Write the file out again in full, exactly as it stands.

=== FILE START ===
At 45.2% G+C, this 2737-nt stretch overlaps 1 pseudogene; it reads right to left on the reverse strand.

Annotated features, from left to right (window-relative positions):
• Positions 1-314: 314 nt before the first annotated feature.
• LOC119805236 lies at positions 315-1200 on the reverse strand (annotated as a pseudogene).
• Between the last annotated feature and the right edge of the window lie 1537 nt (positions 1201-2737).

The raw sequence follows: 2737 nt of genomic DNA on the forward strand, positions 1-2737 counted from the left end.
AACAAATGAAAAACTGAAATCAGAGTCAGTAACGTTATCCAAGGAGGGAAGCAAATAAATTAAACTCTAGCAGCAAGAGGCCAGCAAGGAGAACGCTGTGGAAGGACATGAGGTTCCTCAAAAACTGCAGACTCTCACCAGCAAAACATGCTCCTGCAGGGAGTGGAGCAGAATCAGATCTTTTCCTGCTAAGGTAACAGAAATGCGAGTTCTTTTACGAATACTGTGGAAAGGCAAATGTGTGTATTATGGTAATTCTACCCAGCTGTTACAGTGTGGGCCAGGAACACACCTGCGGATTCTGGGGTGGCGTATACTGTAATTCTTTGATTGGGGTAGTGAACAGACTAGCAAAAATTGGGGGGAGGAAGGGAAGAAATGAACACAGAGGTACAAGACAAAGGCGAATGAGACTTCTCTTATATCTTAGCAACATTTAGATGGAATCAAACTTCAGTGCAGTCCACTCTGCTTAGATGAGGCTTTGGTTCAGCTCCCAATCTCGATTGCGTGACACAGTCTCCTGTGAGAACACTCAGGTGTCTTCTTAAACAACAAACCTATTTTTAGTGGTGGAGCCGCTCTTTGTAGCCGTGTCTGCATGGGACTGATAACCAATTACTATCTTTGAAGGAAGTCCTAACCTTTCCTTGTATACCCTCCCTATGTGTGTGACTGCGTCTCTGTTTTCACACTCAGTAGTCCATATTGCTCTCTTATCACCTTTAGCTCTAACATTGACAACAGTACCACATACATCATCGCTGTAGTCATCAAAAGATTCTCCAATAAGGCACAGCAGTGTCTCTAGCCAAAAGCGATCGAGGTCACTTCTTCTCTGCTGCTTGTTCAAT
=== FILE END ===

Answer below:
At 45.2% G+C, this 2737-nt stretch overlaps 1 pseudogene; it reads right to left on the reverse strand.

Annotated features, from left to right (window-relative positions):
• Positions 1-314: 314 nt before the first annotated feature.
• LOC119805236 lies at positions 315-1200 on the reverse strand (annotated as a pseudogene).
• Between the last annotated feature and the right edge of the window lie 1537 nt (positions 1201-2737).

The raw sequence follows: 2737 nt of genomic DNA on the forward strand, positions 1-2737 counted from the left end.
AACAAATGAAAAACTGAAATCAGAGTCAGTAACGTTATCCAAGGAGGGAAGCAAATAAATTAAACTCTAGCAGCAAGAGGCCAGCAAGGAGAACGCTGTGGAAGGACATGAGGTTCCTCAAAAACTGCAGACTCTCACCAGCAAAACATGCTCCTGCAGGGAGTGGAGCAGAATCAGATCTTTTCCTGCTAAGGTAACAGAAATGCGAGTTCTTTTACGAATACTGTGGAAAGGCAAATGTGTGTATTATGGTAATTCTACCCAGCTGTTACAGTGTGGGCCAGGAACACACCTGCGGATTCTGGGGTGGCGTATACTGTAATTCTTTGATTGGGGTAGTGAACAGACTAGCAAAAATTGGGGGGAGGAAGGGAAGAAATGAACACAGAGGTACAAGACAAAGGCGAATGAGACTTCTCTTATATCTTAGCAACATTTAGATGGAATCAAACTTCAGTGCAGTCCACTCTGCTTAGATGAGGCTTTGGTTCAGCTCCCAATCTCGATTGCGTGACACAGTCTCCTGTGAGAACACTCAGGTGTCTTCTTAAACAACAAACCTATTTTTAGTGGTGGAGCCGCTCTTTGTAGCCGTGTCTGCATGGGACTGATAACCAATTACTATCTTTGAAGGAAGTCCTAACCTTTCCTTGTATACCCTCCCTATGTGTGTGACTGCGTCTCTGTTTTCACACTCAGTAGTCCATATTGCTCTCTTATCACCTTTAGCTCTAACATTGACAACAGTACCACATACATCATCGCTGTAGTCATCAAAAGATTCTCCAATAAGGCACAGCAGTGTCTCTAGCCAAAAGCGATCGAGGTCACTTCTTCTCTGCTGCTTGTTCAAT